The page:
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In Kunen's book, Set Theory,chapter I.7, he said: $1+\omega=\omega \neq \omega+1$. I want to know why $\omega \neq \omega+1$.

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What have you tried? Did you write out the definitions? Note that $\omega+1$ has a ... element. – t.b. Jan 12 '12 at 8:23
As an ordered set, $\omega +1$ has a largest element, while $\omega$ doesn't. – André Nicolas Jan 12 '12 at 8:24
up vote 16 down vote accepted

There is an easy way to see this. You need to apply the definition of ordinal addition:
$$\omega + 1 = \omega \times \{0\} \cup \{1\} \times \{1\} = \{0, 1, 2, \dots 1^\prime\}$$

So $\omega + 1$ has an element at the end that is not a successor of anything while $\omega$ does not.

On the other hand, $$1 + \omega = \{1\} \times \{0\} \cup \omega \times \{1\} = \{1 ^\prime, 0, 1, 2, \dots\} \cong \omega$$

so you see that addition doesn't commute.

There is some more information about this here on Wikipedia. Hope this helps.

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Nice. The $\omega+1$ being seen as the set $\{ 0, 1, 2, \dots 1^\prime \}$ help me a lot. – Paul Jan 12 '12 at 8:40
I have to say that on the basis of this response, I would agree with Lmn6 so far. How do { 0,1,2,…1′} and { 1′,0,1,2,…} denote different sets? Looking around, I found this sentence "For example, 1+ω is not the same as ω+1; i.e., ω+1 = ord({0,1,2,...; 0}) but 1+ω is ord({0,0,1,2,3,...})=ω." But, I don't see this either. As I understand we could denote 0, 1, 2, ... by say N. Then we have {0, N} and {N, 0} both of which equal N. So, ord({0,1,2,...; 0})=ord({0,0,1,2,3,...}). So, how do the sets here differ? – Doug Spoonwood Jan 14 '12 at 12:57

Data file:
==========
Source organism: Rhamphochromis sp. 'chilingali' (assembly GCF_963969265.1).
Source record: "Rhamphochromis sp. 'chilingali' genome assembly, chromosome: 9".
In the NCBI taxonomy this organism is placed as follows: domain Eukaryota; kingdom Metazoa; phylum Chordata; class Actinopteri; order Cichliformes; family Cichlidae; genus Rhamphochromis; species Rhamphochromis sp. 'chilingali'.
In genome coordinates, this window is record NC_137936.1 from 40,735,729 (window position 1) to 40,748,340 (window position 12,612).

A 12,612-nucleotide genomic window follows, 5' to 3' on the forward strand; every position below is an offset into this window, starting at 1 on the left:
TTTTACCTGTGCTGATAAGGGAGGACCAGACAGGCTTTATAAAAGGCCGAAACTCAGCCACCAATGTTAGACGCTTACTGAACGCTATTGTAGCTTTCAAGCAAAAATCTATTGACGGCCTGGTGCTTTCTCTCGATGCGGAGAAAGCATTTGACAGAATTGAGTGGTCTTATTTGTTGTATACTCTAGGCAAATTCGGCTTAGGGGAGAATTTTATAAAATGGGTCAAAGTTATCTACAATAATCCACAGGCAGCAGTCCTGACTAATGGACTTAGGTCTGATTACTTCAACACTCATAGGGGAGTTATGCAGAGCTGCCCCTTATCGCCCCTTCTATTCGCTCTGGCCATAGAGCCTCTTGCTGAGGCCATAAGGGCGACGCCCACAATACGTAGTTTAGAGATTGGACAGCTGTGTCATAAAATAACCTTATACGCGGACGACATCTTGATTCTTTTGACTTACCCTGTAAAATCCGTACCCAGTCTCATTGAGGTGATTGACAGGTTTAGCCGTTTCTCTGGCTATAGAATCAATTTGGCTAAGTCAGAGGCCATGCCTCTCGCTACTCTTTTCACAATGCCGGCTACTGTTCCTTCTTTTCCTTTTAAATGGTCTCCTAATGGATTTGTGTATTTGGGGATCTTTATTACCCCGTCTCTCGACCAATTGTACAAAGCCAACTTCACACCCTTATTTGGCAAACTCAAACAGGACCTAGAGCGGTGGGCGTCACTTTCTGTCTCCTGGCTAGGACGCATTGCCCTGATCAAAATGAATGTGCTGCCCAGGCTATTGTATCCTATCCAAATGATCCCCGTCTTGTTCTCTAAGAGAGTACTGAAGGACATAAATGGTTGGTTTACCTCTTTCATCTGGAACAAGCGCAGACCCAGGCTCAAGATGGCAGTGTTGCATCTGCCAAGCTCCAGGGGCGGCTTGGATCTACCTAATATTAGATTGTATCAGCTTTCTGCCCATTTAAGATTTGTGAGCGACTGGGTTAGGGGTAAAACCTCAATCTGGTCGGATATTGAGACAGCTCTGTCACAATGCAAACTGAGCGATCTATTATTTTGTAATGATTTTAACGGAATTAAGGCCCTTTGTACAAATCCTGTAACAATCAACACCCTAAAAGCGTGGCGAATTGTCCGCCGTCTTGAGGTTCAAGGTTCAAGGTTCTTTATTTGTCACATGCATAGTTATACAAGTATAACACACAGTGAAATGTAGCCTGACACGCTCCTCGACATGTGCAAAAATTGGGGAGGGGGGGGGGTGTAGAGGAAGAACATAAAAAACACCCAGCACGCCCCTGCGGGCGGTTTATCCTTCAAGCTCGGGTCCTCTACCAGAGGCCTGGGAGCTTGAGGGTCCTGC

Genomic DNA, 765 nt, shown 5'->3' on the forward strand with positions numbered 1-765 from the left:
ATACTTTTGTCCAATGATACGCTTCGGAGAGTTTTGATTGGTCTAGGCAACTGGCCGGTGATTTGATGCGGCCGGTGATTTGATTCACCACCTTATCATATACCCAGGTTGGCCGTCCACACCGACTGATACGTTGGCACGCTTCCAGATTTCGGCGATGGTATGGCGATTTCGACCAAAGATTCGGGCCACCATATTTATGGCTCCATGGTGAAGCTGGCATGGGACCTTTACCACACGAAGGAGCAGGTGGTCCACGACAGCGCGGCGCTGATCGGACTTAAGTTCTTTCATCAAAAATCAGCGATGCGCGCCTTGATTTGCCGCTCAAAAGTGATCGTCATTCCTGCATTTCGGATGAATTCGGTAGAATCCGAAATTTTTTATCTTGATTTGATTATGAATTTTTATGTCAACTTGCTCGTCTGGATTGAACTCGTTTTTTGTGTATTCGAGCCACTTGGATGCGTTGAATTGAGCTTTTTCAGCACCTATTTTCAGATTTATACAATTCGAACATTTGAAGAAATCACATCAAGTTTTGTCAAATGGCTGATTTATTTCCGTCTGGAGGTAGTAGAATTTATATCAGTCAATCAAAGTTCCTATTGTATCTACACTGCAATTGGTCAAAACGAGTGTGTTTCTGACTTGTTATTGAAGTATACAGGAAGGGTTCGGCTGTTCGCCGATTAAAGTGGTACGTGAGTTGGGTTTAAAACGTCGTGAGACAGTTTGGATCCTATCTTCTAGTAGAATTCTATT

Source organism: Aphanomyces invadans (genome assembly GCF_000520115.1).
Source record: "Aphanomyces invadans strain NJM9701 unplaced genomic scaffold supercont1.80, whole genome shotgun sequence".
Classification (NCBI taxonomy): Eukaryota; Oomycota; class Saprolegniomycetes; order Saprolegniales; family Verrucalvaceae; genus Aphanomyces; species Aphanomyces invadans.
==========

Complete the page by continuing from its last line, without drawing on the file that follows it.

@Doug: In this answer, the notation $\{a,b,c,...\}$ is being used to represent an ordered list. Indeed, as sets $1+\omega$ and $\omega+1$ are equivalent, but it is the order that distinguishes them. – Grumpy Parsnip Jan 14 '12 at 13:03
@JimConant Thanks Jim, that's right, it's a totally ordered set. Maybe you could suggest a better notation -- how are ordered lists usually denoted? – Rudy the Reindeer Jan 14 '12 at 13:10
To all those fiddling notational issues, in the case of the natural numbers in the context of set theory $0\in1\in2\in\ldots\in\omega\in\ldots$, even as an unordered set there is still a natural order. – Asaf Karagila Jan 15 '12 at 7:43

I find pictures to help. The idea here is that $\omega$ is a limit ordinal and tacking on the ordinal $1$ after it is fundamentally different:



The picture for $\omega$ has a curved edge which indicates that it is a limit ordinal opposed to being a successor ordinal. When we tack on $1$ to the right of $\omega$ we have this ordinal $\omega+1$ that contains a limit ordinal which is not something that occurs in $\omega$. This means that $\omega$ and $\omega+1$ can't be isomorphic.

Can you use see why $1+\omega$ and $\omega+1$ aren't equal? Do you see why $1+\omega = \omega$?

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Now it is very clear for me. Thanks tomcuchta. – Paul Jan 12 '12 at 9:22

$\omega + 1$ has a limit point (i.e. $\omega$ — using the von Neumann definition $\omega + 1 = \omega \cup \lbrace\omega\rbrace$) in the order topology while $\omega$ is discrete in the order topology.

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Because the elements of $\omega$ are all finite, whereas $\omega + 1$ has one infinite element.

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Use $\omega$ or $\omega + 1$ to produce $\omega$ or $\omega + 1$ and similarly with other $\LaTeX$ expressions – Henry Jan 12 '12 at 8:43
@Henry use $\mathrm{\LaTeX}$ (\mathrm{\LaTeX} - \text doesn't work) to get upright LaTeX with MathJax. – kahen Jan 12 '12 at 9:37
Thanks for the formatting advice. I see somebody has already edited my w into $\omega$. – user22805 Jan 12 '12 at 10:21

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